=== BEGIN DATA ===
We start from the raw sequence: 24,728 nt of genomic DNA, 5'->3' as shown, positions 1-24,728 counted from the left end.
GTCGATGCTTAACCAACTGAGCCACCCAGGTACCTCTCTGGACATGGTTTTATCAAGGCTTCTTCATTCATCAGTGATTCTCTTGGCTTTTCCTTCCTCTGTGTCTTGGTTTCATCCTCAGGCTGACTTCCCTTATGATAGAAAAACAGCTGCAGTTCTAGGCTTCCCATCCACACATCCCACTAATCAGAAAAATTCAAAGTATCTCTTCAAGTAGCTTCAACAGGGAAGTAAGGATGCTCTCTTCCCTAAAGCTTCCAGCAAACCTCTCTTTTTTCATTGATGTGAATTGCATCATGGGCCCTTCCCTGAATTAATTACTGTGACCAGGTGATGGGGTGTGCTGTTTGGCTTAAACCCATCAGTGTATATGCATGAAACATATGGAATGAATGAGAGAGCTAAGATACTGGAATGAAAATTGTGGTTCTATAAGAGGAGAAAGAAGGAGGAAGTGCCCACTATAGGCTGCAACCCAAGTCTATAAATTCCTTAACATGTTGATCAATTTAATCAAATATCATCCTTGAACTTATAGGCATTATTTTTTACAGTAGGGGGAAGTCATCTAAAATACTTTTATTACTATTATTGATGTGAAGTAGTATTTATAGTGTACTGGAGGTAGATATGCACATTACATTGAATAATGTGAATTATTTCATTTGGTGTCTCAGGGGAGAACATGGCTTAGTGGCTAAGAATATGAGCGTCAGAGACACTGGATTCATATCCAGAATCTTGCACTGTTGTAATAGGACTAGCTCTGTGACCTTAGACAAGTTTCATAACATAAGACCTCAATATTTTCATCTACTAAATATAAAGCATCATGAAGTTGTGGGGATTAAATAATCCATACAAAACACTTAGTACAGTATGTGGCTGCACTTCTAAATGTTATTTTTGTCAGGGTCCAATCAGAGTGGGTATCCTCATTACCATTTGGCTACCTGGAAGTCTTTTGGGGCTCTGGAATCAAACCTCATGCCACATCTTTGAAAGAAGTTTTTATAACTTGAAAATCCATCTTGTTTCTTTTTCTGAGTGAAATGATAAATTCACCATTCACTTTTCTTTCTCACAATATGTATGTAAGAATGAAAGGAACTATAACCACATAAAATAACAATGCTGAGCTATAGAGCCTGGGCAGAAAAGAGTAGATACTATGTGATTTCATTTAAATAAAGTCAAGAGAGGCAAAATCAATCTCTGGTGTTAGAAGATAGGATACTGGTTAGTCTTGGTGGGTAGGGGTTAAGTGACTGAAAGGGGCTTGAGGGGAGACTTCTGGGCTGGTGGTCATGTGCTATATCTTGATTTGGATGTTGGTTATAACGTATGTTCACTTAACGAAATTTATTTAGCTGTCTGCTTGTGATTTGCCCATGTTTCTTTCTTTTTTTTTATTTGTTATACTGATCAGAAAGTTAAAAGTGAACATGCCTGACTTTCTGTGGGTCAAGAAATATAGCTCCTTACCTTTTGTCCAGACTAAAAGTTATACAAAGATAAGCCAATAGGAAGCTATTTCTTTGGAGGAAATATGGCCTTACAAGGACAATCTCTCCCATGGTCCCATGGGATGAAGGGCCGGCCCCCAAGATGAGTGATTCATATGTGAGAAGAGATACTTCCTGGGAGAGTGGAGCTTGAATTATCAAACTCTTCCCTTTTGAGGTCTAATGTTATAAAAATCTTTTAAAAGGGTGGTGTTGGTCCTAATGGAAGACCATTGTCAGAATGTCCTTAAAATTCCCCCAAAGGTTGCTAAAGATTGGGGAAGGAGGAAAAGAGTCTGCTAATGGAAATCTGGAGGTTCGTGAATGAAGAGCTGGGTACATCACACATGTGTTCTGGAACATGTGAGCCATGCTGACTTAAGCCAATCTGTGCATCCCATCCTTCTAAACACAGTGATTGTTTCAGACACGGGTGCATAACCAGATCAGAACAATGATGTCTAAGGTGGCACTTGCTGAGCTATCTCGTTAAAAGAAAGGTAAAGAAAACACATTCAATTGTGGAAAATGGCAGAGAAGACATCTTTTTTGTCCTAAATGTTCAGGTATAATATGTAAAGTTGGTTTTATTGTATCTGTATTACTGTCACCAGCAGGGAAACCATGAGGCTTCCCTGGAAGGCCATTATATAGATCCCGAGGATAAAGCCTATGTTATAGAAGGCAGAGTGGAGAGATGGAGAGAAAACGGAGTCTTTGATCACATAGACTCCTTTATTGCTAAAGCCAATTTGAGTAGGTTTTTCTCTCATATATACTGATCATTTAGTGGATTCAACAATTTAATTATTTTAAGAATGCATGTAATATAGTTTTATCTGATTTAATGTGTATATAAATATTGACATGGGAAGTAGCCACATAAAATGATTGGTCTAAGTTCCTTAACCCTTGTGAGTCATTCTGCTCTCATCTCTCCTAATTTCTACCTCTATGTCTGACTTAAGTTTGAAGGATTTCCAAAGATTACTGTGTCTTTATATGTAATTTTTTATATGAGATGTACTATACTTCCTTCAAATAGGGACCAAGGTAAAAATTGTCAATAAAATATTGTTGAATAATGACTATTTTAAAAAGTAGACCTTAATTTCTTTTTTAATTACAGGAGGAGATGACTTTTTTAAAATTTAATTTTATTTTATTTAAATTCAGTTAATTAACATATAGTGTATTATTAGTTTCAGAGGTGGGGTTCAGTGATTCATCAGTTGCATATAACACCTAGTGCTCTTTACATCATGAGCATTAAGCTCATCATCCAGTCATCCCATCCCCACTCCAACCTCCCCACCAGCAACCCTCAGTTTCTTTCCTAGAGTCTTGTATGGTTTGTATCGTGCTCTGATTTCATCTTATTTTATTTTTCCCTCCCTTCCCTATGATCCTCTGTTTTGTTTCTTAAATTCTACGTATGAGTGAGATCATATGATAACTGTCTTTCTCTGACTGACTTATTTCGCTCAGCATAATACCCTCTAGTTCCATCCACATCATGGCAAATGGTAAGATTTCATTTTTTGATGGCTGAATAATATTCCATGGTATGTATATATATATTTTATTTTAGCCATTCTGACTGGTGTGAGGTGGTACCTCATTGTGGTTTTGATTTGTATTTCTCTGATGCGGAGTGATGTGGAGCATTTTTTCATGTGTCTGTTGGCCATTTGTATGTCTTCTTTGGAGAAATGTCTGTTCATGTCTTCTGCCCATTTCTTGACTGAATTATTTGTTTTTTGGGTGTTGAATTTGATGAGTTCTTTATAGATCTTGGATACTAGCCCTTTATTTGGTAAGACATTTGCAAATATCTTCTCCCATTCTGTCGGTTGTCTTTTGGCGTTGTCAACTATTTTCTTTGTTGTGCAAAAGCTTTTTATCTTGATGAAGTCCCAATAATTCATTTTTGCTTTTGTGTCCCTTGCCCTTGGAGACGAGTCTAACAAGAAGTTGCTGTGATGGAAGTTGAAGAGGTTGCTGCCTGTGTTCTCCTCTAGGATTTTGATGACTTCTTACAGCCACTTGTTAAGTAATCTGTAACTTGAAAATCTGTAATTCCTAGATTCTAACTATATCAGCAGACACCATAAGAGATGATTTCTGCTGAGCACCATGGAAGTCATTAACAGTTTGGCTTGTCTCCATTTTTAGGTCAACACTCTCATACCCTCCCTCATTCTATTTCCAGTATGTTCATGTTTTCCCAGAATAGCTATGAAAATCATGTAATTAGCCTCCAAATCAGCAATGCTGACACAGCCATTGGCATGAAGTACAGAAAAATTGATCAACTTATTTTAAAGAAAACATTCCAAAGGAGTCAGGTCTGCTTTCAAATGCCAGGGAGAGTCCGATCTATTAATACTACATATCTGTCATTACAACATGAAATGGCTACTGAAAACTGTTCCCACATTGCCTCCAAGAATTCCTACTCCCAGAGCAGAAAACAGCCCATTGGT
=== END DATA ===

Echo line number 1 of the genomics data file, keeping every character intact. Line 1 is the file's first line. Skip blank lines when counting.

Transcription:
We start from the raw sequence: 24,728 nt of genomic DNA, 5'->3' as shown, positions 1-24,728 counted from the left end.